Ng was also a founder of Coursera, the platform for Moocs, or massive open online courses. His own AI course was the first to draw a huge audience over the internet, though very few of the people who started it actually got to the end, and Moocs have been succeeded by more structured online courses with more narrowly defined goals. “Knowledge spreads much faster,” he says.
The phenomenon of a new discipline taking shape so rapidly raises questions for the companies trying to harness these skills. How do they design jobs that make the most of this new breed of data expert? And how do they meet the aspirations of these new workers and develop career paths to draw them into upper levels of management, where a lack of technical skills is already beginning to look like a problem?
The bad news is that, at least for now, many companies seem to be failing. According to Kaggle’s survey, most people working in the field say they spend 1-2 hours a week looking for a new job, says Goldbloom.
This is borne out by the Stack Overflow data, which is based on a survey of 64,000 developers. Machine learning specialists topped its list of developers who said they were looking for a new job, at 14.3 per cent. Data scientists were a close second, at 13.2 per cent.
People working in this field experience many frustrations, says Goldbloom.
Bad data are one of the main ones: their employers cannot provide the essential raw material for them to obtain results.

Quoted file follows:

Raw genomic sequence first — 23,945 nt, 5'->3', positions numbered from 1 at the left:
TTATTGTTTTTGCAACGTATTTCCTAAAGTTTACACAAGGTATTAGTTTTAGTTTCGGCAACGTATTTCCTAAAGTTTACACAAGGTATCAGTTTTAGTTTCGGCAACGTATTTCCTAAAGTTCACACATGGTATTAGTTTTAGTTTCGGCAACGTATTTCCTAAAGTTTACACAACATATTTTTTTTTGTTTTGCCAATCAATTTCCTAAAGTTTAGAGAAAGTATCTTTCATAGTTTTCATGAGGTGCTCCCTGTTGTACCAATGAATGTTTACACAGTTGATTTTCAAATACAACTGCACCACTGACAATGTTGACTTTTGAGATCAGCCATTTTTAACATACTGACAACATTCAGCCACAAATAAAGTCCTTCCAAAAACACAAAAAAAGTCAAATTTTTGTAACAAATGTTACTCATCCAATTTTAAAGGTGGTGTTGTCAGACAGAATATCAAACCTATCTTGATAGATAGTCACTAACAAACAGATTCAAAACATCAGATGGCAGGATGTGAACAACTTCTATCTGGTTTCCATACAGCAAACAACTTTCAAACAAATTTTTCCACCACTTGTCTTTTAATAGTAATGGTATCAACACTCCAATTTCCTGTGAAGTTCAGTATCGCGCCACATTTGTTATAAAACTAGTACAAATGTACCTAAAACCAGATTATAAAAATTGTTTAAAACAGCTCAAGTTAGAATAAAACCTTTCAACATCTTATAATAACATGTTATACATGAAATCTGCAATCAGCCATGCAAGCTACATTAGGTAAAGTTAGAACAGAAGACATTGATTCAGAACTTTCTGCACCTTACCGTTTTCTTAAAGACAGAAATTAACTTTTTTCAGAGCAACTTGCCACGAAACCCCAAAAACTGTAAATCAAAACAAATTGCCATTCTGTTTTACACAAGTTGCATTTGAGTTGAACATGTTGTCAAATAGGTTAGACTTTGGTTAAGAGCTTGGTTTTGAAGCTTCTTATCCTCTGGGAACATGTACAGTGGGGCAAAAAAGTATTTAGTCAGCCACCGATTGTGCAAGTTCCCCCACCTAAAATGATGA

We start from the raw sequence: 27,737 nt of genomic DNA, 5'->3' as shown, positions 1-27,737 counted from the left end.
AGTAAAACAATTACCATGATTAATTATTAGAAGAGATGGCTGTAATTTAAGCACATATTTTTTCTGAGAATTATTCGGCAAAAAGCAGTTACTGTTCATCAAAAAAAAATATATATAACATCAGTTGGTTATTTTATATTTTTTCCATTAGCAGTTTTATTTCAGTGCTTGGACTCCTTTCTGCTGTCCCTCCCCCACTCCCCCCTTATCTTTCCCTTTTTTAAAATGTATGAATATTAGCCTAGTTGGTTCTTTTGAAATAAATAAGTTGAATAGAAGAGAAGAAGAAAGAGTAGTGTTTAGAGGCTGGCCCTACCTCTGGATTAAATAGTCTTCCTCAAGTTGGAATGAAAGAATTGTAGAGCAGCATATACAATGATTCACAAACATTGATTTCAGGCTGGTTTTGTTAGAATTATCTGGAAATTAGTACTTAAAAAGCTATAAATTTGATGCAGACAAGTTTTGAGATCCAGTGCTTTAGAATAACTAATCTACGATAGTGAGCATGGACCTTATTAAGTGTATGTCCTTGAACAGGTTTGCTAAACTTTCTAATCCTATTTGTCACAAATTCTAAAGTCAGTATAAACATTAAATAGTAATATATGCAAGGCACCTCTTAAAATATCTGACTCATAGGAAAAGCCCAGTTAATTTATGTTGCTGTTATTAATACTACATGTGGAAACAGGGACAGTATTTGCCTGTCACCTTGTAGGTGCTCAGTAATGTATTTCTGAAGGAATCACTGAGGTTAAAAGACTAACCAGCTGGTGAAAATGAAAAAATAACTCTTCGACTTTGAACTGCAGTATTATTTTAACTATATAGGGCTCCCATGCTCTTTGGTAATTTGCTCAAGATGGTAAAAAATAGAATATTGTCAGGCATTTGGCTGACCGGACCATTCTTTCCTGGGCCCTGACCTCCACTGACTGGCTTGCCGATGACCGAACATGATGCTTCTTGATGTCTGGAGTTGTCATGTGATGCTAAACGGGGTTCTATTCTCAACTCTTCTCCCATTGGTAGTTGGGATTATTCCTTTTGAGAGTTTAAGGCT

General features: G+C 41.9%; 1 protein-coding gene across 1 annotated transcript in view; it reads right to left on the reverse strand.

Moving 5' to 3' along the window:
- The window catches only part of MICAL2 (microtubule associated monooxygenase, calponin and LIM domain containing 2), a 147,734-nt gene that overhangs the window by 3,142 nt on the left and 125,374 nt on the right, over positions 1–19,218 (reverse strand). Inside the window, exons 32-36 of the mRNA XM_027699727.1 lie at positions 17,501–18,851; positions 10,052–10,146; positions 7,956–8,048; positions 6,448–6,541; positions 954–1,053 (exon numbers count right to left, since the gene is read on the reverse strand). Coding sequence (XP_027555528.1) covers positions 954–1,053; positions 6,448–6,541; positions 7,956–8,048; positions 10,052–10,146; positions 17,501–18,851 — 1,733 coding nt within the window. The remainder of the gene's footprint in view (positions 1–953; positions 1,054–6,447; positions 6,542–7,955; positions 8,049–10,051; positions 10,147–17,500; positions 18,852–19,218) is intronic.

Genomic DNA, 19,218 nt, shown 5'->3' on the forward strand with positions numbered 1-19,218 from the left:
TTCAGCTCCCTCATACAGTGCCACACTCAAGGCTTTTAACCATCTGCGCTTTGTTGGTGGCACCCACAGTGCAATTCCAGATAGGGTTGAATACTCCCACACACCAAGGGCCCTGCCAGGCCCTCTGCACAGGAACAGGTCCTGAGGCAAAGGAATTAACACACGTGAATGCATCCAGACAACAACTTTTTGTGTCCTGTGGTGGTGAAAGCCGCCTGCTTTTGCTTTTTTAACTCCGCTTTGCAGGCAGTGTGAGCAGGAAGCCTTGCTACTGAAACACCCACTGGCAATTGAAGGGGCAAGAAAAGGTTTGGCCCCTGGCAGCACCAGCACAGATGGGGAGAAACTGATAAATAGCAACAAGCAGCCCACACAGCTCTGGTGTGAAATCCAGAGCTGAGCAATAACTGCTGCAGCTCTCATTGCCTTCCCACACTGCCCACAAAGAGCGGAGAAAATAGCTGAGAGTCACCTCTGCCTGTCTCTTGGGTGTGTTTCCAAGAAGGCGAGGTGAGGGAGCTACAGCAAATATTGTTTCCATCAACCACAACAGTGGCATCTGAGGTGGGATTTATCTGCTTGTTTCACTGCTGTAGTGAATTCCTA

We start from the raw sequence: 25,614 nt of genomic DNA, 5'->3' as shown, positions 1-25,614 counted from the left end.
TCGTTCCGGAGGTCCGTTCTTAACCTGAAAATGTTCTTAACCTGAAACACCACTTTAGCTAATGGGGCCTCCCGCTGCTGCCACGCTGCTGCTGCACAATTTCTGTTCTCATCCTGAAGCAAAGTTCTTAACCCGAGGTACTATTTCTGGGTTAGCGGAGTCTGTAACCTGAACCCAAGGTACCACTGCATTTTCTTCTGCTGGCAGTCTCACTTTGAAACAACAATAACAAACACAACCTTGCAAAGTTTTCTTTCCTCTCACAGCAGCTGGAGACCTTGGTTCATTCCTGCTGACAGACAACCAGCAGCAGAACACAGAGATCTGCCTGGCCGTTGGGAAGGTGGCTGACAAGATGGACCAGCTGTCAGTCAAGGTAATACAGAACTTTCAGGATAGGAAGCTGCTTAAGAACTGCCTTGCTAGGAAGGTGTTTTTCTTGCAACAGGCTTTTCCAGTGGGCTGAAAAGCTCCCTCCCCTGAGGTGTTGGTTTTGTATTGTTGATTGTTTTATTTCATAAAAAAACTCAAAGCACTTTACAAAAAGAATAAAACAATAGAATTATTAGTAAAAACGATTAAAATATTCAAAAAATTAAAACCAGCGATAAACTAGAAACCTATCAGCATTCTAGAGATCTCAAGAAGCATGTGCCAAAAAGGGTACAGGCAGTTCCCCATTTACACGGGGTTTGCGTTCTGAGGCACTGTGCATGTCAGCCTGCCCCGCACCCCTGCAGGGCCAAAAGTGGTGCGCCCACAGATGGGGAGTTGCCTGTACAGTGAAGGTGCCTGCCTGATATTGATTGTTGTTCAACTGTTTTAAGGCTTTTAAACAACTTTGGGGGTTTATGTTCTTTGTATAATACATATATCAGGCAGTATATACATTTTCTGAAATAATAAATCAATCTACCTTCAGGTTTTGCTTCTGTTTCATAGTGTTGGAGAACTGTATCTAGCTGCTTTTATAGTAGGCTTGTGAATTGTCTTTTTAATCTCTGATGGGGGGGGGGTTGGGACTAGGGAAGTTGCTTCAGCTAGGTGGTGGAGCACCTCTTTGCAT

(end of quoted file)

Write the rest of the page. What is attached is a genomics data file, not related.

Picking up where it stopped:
Some also complain of being given a lack of clear questions to answer. Companies may sense the opportunity, but they often do not know enough to get the most from their data assets. This also highlights the lack of technical knowledge among non-specialist managers who work alongside data scientists and machine learning experts.
And then there is the frustration that comes from being in the vanguard of any new profession. People complain of a lack of other talent to collaborate with, says Goldbloom.
Companies that grew up on the internet, collecting masses of data about their users’ behaviour and using techniques such as A/B testing to constantly improve their services, provide natural homes for workers like these. If they are to compete for some of tomorrow’s key talent, other companies need to make such techniques core to their own operations.